- im just curious. are u people theologians or something of that sort? roncriss wrote:Interesting comments all! This reminds me of theMessage 1 of 12 , Nov 1, 2002View Sourceim just curious. are u people theologians or something of that sort?
roncriss <firstname.lastname@example.org> wrote:Interesting comments all! This reminds me of the modern emphasis on
praxis (practice), as opposed to mere theory in liberation and other
social theologies. As Jesus Himself said:
"He that hath my commandments, and keepeth them, he it is that loveth
me: and he that loveth me shall be loved of my Father, and I will
love him, and will manifest myself to him" (John 14:21).
Notice He does not say we are saved by faith alone! "Faith without
works is dead".
--- In kierkegaardians@y..., ana cielo <annacoelum@y...> wrote:
> that is so true. kierkegaard actually criticized preachers like
bishop Mynster who does not live what he preaches. for kierkegaard
also it is not enough that something is in ur mind, rather it should
be live up to. and this is the same when it comes to faith. this is
what he's concept of reduplication is about. living what u believe in.
> Steven <sb_97302@y...> wrote: --- In kierkegaardians@y...,
roncriss <no_reply@y...> wrote:
> > S�ren Kierkegaard and the Supremacy of Faith
> > by Tim Garrett
> I think also that SK, more than most, also saw Christianity not so
> much as kneeling down and worshipping the pointing finger of Christ
> but actually to see and go to the Way He points ...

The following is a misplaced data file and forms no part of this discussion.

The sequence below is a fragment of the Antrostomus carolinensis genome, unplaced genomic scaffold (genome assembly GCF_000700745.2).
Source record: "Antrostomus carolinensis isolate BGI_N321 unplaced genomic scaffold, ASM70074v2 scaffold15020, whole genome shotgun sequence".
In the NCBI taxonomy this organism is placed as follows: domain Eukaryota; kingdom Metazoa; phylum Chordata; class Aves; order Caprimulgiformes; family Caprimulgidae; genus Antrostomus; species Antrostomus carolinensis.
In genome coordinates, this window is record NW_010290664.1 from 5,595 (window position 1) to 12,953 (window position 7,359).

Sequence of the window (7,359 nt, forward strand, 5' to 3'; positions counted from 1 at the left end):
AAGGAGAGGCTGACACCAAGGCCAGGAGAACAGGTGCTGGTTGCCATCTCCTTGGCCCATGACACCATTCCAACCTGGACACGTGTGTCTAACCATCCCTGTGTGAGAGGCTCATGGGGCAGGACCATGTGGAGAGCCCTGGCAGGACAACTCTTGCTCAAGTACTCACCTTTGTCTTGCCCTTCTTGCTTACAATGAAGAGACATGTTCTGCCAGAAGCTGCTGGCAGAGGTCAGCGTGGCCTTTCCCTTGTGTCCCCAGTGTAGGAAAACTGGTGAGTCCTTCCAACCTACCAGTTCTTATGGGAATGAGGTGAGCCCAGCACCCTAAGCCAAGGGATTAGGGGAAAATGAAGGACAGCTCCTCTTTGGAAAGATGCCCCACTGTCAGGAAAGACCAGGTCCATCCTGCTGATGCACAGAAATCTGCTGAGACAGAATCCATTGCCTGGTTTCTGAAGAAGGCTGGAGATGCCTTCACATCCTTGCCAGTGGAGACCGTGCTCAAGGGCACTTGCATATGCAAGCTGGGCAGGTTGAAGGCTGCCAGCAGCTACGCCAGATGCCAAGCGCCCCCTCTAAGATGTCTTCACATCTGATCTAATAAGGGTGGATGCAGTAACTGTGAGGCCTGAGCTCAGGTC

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- But isn t there, even when witnesses are involved, a certain amount of trust implied in faith? Isn t there an intuitive element to faith distinct fromMessage 2 of 12 , Jan 8, 2006View SourceBut isn't there, even when witnesses are involved, a certain amount
of trust implied in faith? Isn't there an intuitive element to faith
distinct from knowledge per se?
(Btw, I changed the heading to reflect the subject)
--- In email@example.com, "<none>" <jamesrovira@y...>
>to be related, though? For example, a child might trust his father
> Don -- don't you think it's possible for "trust" and "knowledge"
to be honest with him as the father describes his day to his child.
The child believes his father as a result, and because he believes
his father, the child believes he has acquired knowledge about his
father's work world -- "real" knowledge, "truth."
>called revealed knowledge is not knowledge,
> Jim R.
> Don Anderson <don@n...> wrote: me: Ron, my point is that so
> certainly not in the sense that objective knowledge is defined tobe. All
> objective knowledge (alathea) does come through the senses. Faithand belief
> are not an organ of knowledge but an organ of trust and will.
> [Non-text portions of this message have been removed]